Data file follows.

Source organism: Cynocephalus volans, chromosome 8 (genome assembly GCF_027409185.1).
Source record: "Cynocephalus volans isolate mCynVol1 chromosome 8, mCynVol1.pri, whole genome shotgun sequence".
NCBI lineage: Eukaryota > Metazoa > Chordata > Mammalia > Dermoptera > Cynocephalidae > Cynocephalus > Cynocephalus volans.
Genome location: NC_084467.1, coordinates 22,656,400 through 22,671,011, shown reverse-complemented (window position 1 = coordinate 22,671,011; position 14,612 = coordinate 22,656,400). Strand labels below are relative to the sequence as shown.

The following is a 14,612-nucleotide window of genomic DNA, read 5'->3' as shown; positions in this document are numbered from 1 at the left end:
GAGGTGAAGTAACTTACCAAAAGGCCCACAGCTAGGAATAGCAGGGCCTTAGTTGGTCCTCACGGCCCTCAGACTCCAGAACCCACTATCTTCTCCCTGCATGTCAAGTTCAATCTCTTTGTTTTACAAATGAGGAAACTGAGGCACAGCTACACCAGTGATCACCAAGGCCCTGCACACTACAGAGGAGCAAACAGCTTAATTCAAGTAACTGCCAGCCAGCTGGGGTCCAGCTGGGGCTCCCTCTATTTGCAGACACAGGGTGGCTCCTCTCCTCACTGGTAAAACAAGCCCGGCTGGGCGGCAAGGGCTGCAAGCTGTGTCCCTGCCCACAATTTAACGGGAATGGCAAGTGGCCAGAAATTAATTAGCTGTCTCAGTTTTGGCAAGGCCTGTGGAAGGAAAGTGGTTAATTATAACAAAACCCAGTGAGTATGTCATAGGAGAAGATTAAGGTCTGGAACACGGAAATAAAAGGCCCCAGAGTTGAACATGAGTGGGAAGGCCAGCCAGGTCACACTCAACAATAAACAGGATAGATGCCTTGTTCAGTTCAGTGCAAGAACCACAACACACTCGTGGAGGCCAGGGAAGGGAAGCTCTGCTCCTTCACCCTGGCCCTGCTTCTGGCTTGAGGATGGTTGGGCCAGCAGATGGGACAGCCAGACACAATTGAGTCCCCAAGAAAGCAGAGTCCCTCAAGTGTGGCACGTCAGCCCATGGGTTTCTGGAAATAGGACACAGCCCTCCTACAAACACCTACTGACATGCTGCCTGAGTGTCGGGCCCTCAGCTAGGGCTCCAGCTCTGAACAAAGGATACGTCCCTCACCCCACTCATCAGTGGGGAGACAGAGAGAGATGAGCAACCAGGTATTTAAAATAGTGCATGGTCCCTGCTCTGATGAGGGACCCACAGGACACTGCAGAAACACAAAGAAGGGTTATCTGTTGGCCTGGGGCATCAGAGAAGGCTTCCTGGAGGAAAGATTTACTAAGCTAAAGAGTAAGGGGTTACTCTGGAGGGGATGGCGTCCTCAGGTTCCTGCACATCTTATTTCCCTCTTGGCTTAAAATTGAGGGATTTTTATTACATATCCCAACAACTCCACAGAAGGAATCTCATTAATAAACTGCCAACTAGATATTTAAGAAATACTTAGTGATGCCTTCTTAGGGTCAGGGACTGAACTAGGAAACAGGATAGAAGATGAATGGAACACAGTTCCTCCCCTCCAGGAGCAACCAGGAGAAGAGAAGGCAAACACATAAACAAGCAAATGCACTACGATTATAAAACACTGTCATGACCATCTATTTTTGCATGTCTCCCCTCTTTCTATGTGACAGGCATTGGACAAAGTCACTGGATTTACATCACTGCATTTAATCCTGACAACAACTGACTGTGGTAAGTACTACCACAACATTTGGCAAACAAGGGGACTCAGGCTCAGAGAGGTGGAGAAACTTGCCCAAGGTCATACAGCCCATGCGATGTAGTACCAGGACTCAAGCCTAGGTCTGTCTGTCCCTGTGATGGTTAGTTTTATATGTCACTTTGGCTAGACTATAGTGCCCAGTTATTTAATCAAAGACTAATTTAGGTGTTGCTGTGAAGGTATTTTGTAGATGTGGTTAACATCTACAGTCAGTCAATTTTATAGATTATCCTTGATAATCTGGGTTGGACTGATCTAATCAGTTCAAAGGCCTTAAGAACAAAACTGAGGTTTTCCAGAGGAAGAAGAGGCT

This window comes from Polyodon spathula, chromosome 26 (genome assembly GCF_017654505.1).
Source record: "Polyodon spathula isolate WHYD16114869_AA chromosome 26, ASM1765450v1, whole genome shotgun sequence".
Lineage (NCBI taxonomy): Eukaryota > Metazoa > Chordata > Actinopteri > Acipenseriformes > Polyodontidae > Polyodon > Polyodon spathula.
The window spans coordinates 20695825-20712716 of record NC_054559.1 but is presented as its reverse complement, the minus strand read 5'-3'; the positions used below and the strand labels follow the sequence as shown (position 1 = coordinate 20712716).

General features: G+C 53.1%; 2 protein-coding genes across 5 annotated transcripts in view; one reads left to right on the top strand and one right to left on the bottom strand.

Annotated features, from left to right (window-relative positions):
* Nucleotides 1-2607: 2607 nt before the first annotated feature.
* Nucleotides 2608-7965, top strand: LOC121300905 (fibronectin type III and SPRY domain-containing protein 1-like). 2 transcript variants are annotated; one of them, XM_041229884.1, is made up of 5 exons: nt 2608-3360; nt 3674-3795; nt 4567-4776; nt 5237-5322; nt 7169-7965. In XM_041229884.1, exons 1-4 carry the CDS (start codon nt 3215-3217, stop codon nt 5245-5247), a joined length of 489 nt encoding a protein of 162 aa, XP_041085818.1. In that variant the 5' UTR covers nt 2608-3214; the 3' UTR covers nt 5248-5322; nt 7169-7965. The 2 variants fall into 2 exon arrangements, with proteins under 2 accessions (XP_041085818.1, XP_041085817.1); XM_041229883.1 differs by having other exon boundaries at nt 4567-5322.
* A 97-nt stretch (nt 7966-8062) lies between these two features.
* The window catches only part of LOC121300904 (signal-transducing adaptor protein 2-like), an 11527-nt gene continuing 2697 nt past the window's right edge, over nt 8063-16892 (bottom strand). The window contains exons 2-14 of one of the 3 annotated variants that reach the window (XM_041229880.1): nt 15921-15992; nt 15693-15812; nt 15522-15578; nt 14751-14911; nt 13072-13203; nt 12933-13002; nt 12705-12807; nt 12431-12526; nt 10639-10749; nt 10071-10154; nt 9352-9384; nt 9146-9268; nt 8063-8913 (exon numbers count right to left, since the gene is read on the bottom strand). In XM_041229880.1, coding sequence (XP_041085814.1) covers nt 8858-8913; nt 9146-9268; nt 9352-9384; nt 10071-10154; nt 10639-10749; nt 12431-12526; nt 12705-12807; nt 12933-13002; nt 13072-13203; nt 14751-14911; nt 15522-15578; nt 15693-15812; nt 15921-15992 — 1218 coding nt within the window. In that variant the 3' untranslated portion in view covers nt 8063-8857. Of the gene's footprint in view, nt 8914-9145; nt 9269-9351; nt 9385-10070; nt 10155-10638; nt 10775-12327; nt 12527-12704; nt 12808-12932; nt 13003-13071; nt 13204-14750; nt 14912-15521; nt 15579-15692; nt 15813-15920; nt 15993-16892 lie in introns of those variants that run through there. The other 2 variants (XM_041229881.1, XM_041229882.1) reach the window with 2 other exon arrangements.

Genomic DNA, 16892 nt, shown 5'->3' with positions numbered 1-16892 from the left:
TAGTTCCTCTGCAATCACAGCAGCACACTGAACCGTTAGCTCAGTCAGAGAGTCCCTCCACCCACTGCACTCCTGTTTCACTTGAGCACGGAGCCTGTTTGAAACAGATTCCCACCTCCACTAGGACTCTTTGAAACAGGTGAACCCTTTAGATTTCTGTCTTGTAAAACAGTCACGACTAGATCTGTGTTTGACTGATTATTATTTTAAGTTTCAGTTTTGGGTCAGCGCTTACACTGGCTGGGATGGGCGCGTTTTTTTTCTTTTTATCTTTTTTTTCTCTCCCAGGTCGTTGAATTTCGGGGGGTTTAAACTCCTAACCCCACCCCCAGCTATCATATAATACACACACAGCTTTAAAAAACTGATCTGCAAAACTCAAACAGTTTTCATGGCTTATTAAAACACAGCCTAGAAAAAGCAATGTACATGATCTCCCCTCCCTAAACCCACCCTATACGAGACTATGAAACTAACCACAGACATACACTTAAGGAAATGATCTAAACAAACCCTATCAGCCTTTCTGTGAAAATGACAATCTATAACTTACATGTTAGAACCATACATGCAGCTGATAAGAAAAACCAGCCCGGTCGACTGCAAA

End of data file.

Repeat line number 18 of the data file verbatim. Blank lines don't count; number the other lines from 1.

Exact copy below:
TAGTTCCTCTGCAATCACAGCAGCACACTGAACCGTTAGCTCAGTCAGAGAGTCCCTCCACCCACTGCACTCCTGTTTCACTTGAGCACGGAGCCTGTTTGAAACAGATTCCCACCTCCACTAGGACTCTTTGAAACAGGTGAACCCTTTAGATTTCTGTCTTGTAAAACAGTCACGACTAGATCTGTGTTTGACTGATTATTATTTTAAGTTTCAGTTTTGGGTCAGCGCTTACACTGGCTGGGATGGGCGCGTTTTTTTTCTTTTTATCTTTTTTTTCTCTCCCAGGTCGTTGAATTTCGGGGGGTTTAAACTCCTAACCCCACCCCCAGCTATCATATAATACACACACAGCTTTAAAAAACTGATCTGCAAAACTCAAACAGTTTTCATGGCTTATTAAAACACAGCCTAGAAAAAGCAATGTACATGATCTCCCCTCCCTAAACCCACCCTATACGAGACTATGAAACTAACCACAGACATACACTTAAGGAAATGATCTAAACAAACCCTATCAGCCTTTCTGTGAAAATGACAATCTATAACTTACATGTTAGAACCATACATGCAGCTGATAAGAAAAACCAGCCCGGTCGACTGCAAA